Only Eternity will reveal the true impact of Barbara Curnutt's leadership in missions and a lifetime of praying for all the peoples of the earth.
Her passion for missions was ignited as a GA growing up at Baptist Temple in San Antonio. Recently, we were talking about Lottie Moon and the impact of one solitary, focused life, and Barbara shared this story:
"I grew up at Baptist Temple in San Antonio during its heyday, where I was exposed to some of the finest statesmen/women in Southern Baptist life. The autographs in my childhood Bible reflect that reality. Missionaries galore filled our pulpit. Charles Culpepper of the Shantung Revival was one I specifically remember.
When I was a child, two elderly missionary sisters, Hannah Sallee and Mrs. Mamie Sallee Bryan, moved into a house across the street from the church. As a GA, I remember sitting on the floor of their house on Wednesday nights listening to stories from China, where they had served. They talked of knowing and working with Lottie Moon, but I was too young to fully grasp the significance.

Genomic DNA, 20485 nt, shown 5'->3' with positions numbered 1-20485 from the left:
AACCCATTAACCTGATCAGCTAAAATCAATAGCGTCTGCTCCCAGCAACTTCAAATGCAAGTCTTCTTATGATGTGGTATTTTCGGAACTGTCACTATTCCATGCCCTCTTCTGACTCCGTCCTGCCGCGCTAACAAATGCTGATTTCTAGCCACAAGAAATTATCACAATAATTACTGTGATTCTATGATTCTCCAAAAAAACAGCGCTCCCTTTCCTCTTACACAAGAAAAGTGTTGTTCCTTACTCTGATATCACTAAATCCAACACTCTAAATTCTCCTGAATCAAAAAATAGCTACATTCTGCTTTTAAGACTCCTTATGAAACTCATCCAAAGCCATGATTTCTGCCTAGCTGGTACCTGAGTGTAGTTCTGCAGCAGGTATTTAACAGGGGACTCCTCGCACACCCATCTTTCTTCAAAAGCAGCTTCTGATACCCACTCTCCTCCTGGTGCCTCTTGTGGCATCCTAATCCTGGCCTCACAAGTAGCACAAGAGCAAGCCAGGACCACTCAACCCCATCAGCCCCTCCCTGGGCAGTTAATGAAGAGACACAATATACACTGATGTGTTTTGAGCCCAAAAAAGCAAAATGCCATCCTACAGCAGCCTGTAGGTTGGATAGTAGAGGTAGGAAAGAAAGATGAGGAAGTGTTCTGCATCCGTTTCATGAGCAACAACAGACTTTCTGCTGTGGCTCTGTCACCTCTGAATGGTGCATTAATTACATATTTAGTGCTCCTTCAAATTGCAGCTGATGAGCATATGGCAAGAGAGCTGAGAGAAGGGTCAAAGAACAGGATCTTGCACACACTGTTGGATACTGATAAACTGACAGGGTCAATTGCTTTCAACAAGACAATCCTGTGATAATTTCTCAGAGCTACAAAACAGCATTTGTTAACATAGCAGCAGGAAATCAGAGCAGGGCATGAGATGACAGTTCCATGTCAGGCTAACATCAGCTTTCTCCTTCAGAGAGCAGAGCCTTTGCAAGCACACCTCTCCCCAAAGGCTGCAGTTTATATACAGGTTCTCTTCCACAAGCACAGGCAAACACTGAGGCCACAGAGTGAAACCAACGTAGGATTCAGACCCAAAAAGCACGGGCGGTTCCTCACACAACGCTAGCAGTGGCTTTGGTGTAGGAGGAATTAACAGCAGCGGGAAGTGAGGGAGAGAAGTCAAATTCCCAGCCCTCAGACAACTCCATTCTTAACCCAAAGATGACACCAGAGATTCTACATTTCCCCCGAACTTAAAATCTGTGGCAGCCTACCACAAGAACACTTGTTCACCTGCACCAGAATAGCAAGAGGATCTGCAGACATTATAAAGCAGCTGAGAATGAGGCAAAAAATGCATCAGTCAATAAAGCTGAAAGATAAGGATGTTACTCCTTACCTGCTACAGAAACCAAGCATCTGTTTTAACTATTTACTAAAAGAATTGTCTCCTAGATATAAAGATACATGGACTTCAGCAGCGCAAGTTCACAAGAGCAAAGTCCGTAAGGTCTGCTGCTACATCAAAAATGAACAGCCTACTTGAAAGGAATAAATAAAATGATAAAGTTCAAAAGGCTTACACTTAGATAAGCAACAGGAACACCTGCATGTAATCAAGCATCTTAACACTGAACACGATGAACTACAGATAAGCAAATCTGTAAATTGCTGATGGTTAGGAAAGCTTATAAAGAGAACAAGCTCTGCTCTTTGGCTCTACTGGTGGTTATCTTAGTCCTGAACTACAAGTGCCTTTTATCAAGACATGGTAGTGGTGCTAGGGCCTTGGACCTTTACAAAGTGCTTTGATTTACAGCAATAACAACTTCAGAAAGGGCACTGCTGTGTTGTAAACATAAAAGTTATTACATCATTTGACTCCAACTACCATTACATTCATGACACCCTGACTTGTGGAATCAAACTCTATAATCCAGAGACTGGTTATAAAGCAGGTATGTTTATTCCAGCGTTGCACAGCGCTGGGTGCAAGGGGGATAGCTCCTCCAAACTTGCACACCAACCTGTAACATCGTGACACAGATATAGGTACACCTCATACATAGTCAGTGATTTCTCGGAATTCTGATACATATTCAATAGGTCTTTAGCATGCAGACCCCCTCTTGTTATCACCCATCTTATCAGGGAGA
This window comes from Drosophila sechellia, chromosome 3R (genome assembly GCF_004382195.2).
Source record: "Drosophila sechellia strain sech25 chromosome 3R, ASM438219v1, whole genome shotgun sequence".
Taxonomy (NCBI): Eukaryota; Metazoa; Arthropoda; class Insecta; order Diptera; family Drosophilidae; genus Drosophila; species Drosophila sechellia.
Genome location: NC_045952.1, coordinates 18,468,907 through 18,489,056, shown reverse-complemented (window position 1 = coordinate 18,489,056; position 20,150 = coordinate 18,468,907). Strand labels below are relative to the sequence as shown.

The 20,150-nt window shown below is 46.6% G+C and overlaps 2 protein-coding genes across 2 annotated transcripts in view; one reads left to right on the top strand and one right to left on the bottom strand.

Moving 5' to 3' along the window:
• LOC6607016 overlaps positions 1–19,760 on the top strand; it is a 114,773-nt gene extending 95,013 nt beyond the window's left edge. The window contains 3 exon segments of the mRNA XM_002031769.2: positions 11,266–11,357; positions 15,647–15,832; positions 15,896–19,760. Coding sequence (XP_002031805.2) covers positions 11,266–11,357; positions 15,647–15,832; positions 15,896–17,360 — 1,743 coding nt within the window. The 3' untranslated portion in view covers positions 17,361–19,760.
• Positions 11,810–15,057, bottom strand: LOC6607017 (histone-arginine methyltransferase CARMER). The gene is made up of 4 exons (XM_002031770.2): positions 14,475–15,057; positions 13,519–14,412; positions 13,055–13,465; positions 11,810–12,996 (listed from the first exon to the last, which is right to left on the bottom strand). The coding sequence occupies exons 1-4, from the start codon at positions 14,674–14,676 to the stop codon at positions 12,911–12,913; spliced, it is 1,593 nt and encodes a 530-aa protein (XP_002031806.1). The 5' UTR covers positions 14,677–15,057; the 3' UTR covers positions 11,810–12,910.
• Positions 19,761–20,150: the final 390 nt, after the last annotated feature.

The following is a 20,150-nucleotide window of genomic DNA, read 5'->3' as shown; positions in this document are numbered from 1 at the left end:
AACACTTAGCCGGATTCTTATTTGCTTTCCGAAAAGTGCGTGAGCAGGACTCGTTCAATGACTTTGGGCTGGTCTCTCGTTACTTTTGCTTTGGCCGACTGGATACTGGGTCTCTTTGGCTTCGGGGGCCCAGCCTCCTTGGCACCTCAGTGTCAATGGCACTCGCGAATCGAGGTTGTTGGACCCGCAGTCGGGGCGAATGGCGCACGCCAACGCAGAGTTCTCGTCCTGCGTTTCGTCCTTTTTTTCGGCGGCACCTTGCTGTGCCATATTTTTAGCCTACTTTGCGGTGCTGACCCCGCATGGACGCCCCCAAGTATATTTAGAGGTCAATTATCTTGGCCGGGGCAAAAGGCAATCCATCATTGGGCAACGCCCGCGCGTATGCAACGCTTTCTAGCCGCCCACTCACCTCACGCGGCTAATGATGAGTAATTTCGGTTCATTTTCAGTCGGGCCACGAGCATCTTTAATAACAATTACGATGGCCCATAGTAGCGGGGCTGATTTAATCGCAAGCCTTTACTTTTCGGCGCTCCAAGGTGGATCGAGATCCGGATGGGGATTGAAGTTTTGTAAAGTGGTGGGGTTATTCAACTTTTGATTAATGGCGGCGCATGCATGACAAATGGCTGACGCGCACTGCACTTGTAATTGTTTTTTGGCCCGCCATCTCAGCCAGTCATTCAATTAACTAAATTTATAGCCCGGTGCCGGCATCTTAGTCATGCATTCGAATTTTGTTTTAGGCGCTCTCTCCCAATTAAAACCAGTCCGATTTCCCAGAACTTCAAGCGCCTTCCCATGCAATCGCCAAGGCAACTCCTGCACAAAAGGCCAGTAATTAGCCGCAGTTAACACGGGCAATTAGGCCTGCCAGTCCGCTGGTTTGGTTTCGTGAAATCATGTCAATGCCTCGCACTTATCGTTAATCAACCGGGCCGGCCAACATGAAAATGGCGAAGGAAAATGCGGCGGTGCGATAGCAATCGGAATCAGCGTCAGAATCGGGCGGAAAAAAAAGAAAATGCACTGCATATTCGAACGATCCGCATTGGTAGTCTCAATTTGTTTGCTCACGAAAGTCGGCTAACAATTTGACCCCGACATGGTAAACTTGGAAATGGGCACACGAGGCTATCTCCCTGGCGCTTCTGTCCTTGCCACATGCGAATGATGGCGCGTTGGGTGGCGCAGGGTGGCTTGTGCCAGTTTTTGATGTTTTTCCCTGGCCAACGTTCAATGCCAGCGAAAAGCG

Later in life I learned that Mrs. Bryan's husband, Robert T. Bryan, was the one commissioned by the Foreign Mission Board to travel to San Francisco to meet the boat carrying Lottie's ashes which he express mailed to the Foreign Mission Board in Richmond.
I'm so thankful for my rich missions heritage."
Carol Childress, honoring Barbara Curnutt